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Hemiandra

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Hemiandra, commonly known as snakebushes, is a genus of plants of the family Lamiaceae, first described in 1810 by Robert Brown.[1] The genus is endemic to Australia (Queensland and Western Australia).[2] The plant received its name of the snakebush due to frequently being used as a groundcover plant for embankments, nature strips, and roundabouts, creating a perfect habitat for snakes shelter. As a groundcover, the plant is also useful for the control of soil erosion and a barrier in heavy traffic areas due to its prickly foliage.[3] The bush has thorns around the stem for protection from predators, but snakes can easily maneuver around them. They are all prostrate to smallish shrubs allied to Westringia. The red, lilac, pink, or white flowers are 2-lipped, the lower lip enlarged and spotted. The stiff, narrow leaves often have prickly tips.

Species

Accepted species include:[4]

  1. Hemiandra coccinea O.H.Sarg. — Western Australia
  2. Hemiandra gardneri O.H.Sarg., red snakebush — Western Australia
  3. Hemiandra incana Bartl. — Western Australia
  4. Hemiandra leiantha Benth. — Western Australia, Queensland
  5. Hemiandra pungens R.Br. — Western Australia
  6. Hemiandra rubriflora O.H.Sarg. — Western Australia
  7. Hemiandra rutilans O.H.Sarg., colourful snakebush — Western Australia but extinct

Cultivation

Hemiandra is between three and six inches tall and twenty to thirty inches wide. Leaves are about twenty millimeters wide and are usually simple lance-shaped with a short sharp point. Hemiandras tend to attract not only snakes, but bees as well. They are tubular flowers with a myriad of pollen and nectar to appeal to bees (Angus). Keeping this in mind, Hemiandras are a phenomenal choice for personal gardens, especially for producing honey. "It’s perfect for pots and hanging baskets and makes for an excellent rockery plant".[5] Hermiandra pungens is the most popular one and is an offspring form of the variety Glabra.[6] This has stems and leaves without hairs and pink flowers and spreads to about one meter diameter. Despite being the most popular variety, seeds are difficult to find although the flower is easy to breed. “Using a related species such as Westringia fruticosa (as has been done with Prostanthera species) may be worth trying to extend the range of cultivation of the species".[6]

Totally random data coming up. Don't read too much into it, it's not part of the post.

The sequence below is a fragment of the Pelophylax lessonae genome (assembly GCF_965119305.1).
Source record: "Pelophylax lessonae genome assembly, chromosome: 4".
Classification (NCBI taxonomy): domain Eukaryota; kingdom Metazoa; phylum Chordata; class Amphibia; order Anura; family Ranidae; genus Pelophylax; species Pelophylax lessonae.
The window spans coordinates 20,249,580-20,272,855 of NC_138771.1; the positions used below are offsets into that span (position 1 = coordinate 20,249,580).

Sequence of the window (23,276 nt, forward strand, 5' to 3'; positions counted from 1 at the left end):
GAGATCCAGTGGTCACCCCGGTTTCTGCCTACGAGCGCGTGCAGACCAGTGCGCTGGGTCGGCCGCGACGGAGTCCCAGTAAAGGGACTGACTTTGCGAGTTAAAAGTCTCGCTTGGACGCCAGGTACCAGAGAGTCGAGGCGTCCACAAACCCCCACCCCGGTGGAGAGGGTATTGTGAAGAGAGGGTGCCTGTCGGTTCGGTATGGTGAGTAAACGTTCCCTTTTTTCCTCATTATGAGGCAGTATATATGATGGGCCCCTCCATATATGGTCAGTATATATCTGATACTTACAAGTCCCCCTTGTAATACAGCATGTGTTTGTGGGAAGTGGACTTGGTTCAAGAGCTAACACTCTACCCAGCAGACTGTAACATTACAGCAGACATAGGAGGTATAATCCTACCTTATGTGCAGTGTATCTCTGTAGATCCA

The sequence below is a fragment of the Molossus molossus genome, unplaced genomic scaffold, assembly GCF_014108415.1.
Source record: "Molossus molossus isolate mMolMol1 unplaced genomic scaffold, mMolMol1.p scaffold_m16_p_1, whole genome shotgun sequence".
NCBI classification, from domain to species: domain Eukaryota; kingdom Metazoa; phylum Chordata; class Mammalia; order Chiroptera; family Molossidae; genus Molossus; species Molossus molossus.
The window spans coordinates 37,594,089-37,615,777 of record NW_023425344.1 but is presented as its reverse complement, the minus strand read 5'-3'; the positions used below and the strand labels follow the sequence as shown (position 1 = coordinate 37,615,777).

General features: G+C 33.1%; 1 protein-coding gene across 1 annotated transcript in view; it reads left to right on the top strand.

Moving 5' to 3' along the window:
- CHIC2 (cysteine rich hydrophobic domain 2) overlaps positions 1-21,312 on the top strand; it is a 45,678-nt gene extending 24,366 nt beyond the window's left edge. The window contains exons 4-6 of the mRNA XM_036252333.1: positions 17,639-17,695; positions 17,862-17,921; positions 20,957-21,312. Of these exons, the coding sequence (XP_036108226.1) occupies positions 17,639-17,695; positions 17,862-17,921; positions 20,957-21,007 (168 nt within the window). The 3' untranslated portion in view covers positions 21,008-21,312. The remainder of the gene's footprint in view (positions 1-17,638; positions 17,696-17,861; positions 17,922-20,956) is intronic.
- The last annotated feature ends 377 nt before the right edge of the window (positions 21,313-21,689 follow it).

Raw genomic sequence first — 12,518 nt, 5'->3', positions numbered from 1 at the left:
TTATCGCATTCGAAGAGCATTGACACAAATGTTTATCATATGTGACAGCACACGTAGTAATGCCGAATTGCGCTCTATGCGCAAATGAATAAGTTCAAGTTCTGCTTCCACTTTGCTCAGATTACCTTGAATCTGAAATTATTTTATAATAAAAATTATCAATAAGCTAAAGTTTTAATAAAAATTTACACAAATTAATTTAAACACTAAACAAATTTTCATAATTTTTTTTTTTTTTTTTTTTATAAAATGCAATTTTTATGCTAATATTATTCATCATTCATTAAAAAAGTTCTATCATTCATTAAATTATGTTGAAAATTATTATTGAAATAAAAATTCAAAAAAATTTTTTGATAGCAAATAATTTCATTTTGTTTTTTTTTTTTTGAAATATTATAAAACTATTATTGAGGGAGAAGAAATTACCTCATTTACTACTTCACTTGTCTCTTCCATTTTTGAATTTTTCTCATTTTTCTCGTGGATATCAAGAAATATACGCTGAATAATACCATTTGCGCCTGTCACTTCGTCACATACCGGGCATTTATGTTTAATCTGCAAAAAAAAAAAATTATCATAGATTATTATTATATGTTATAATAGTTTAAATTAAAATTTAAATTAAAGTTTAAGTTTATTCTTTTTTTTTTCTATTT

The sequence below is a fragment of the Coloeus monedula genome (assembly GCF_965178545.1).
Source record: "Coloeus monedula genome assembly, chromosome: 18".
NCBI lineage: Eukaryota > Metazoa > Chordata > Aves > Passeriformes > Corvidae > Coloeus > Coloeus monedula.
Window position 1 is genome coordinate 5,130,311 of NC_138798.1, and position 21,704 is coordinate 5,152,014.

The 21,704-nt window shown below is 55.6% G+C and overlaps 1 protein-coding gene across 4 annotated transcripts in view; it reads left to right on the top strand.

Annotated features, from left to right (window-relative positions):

They need very well-drained, preferably sandy soil and prefer a sunny spot, although they will tolerate some shade. They prefer drier, temperate zones and need only be watered sparingly. Prune regularly to keep them tidy and to prolong flowering. Propagate from fresh seed or cuttings. They are prone to fungal diseases in humid conditions. Some success has been had by grafting them onto Westringia stock. They can spread from sixty to eighty feet across the ground, normally blooming in Summer but sometimes starting in late Spring depending on temperatures.[5] Hemiandras are flexible in the type of soil they grow in consisting of clay, gravel, loam, and sand. They tend to bloom best in a cool, semi-arid climate, although they tolerate drought and moderate frost. Hemiandras can also handle environments containing heavy water, allowing them to be pipe and drain friendly and can be found poolside.[5] They require minimal watering but bear excessive amounts, although providing too much water and sun can kill the plant. Hemiandras are considered evergreen plants, providing viewers with an abundance of greenery when blooming, rather than having deciduous leaves.[6]

References

  1. ^ "Hemiandra R.Br". ipni.org. International Plant Names Index. Retrieved 2018-11-03.
  2. ^ Kew World Checklist of Selected Plant Families
  3. ^ “Hemiandra Pungens.” Botanic Gardens of South Australia, plantselector.botanicgardens.sa.gov.au/Plants/Details/749.
  4. ^ "Hemiandra". Plants of the World Online. Royal Botanical Gardens Kew. Retrieved 2018-11-03.
  5. ^ a b c Angus. “ Hemiandra Pungens – Snake Plant.” Gardening With Angus, http://www.gardeningwithangus.com.au/hemiandra-pungens-snake-plant/
  6. ^ a b c “Hemiandra Pungens.” Australian Native Plants, www.anpsa.org.au/h-pun.html.
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Hemiandra: Brief Summary

provided by wikipedia EN

Hemiandra, commonly known as snakebushes, is a genus of plants of the family Lamiaceae, first described in 1810 by Robert Brown. The genus is endemic to Australia (Queensland and Western Australia). The plant received its name of the snakebush due to frequently being used as a groundcover plant for embankments, nature strips, and roundabouts, creating a perfect habitat for snakes shelter. As a groundcover, the plant is also useful for the control of soil erosion and a barrier in heavy traffic areas due to its prickly foliage. The bush has thorns around the stem for protection from predators, but snakes can easily maneuver around them. They are all prostrate to smallish shrubs allied to Westringia. The red, lilac, pink, or white flowers are 2-lipped, the lower lip enlarged and spotted. The stiff, narrow leaves often have prickly tips.

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